The state’s two-year budget that passed last summer cut state support for the UW System by about nine percent, much larger than cuts made to other areas of the budget. In comparison, state support for prisons and other correctional services was cut by only about two percent. The state budget also paved the way for a 5.5 percent UW System tuition increase in each of the next two years, and froze the amount of tuition assistance available.
Now the state is once again making deep cuts to the UW System. The budget directed the state to find new, unspecified savings (also called funding lapses), on top of the specific cuts included in the budget. The Department of Administration has laid plans for $66 million of those additional cuts to come from the UW System over the next two years – including $46 million in cuts that need to be made yet this fiscal year, which ends in June. That means the UW System will in essence have to find a year’s worth of savings in one semester.
These new lapses will hit college students hard, as the UW System is asked to bear a disproportionately large share of total lapse amount. The UW System is expected to absorb 38 percent of these additional cuts, even though the UW System only represents 7 percent of state spending.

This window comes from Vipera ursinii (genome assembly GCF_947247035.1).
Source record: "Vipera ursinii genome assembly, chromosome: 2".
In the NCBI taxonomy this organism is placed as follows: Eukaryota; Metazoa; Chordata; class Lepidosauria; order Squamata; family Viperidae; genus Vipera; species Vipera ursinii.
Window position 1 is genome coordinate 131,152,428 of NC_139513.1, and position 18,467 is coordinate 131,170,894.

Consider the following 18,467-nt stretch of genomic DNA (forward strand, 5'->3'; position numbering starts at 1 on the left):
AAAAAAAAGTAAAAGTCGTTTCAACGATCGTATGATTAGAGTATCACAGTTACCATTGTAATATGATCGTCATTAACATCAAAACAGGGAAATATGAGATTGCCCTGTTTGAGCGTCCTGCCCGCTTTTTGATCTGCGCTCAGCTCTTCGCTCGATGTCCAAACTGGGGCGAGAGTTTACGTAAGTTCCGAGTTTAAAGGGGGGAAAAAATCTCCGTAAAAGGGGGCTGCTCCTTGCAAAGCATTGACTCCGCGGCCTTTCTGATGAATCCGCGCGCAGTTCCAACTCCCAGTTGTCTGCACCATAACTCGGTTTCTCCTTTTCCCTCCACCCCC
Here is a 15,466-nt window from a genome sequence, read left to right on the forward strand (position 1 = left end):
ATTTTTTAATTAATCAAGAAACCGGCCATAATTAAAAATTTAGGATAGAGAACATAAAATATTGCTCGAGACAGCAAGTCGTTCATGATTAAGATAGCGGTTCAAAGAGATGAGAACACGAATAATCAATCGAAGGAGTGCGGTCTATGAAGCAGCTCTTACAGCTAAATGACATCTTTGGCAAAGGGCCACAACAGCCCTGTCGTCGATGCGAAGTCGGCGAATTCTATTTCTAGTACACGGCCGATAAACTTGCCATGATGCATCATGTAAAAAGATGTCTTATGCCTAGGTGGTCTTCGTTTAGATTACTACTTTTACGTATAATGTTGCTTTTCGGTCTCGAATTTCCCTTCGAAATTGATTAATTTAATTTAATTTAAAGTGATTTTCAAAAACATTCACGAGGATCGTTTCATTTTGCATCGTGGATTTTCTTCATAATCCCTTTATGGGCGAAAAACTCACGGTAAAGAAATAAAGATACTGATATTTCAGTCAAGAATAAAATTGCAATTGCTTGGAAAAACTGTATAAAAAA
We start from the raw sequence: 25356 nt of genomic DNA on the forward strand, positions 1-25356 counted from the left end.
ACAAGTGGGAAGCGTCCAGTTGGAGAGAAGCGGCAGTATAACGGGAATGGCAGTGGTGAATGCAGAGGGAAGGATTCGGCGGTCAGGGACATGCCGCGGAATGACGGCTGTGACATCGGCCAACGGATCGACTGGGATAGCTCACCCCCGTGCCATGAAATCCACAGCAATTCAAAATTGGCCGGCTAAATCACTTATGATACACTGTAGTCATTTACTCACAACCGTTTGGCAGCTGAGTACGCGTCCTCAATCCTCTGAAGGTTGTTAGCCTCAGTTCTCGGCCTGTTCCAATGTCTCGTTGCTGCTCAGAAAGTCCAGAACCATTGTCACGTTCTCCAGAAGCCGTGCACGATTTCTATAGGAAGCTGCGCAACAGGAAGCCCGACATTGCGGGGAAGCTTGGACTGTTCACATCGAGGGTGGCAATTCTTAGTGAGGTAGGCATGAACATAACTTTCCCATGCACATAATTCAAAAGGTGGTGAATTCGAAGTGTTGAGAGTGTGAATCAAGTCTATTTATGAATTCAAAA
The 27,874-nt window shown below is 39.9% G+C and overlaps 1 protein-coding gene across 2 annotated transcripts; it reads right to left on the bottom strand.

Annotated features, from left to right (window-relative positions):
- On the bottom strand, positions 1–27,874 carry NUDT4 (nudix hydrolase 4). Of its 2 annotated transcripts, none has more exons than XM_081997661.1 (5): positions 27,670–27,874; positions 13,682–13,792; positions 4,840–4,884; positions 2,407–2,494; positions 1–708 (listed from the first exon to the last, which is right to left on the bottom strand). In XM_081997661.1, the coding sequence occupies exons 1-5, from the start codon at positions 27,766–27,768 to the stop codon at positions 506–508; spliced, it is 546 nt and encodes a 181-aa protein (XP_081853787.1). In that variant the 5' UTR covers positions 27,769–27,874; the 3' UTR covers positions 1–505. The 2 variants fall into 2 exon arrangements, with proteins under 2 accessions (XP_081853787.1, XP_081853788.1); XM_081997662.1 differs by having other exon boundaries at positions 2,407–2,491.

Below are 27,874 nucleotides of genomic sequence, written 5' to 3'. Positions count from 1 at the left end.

The University System has released its plan for dealing with the new cuts. Here are some of the likely effects:
- UW-Milwaukee may have to eliminate more than 100 instructional positions, meaning 6,000 students may not be able to get into the classes they need, and may take longer to graduate;
- Student enrollments will be reduced in high-need programs such as nursing, and math and science teacher programs;
- Funding for small business centers will be reduced, resulting in less support for growing WI businesses;
- Academic advising, tutoring, and job placement services will be reduced; and
- Continuing education programs and outreach efforts will be scaled back, affecting non-traditional adult students.
Wisconsin already lags behind the national average in the percent of the population with a college degree. Only 26 percent of Wisconsin residents age 25 years or older have a four-year college degree, compared with 28 percent nationally and 31 percent in Minnesota. UW campuses confer 26,000 undergraduate degrees a year.
If we want Wisconsin to compete in the global economy, we should be working to increase access to higher education, not limit it. These cuts to the UW System will make it harder for Wisconsin to invest in higher education and to boost its share of college graduates.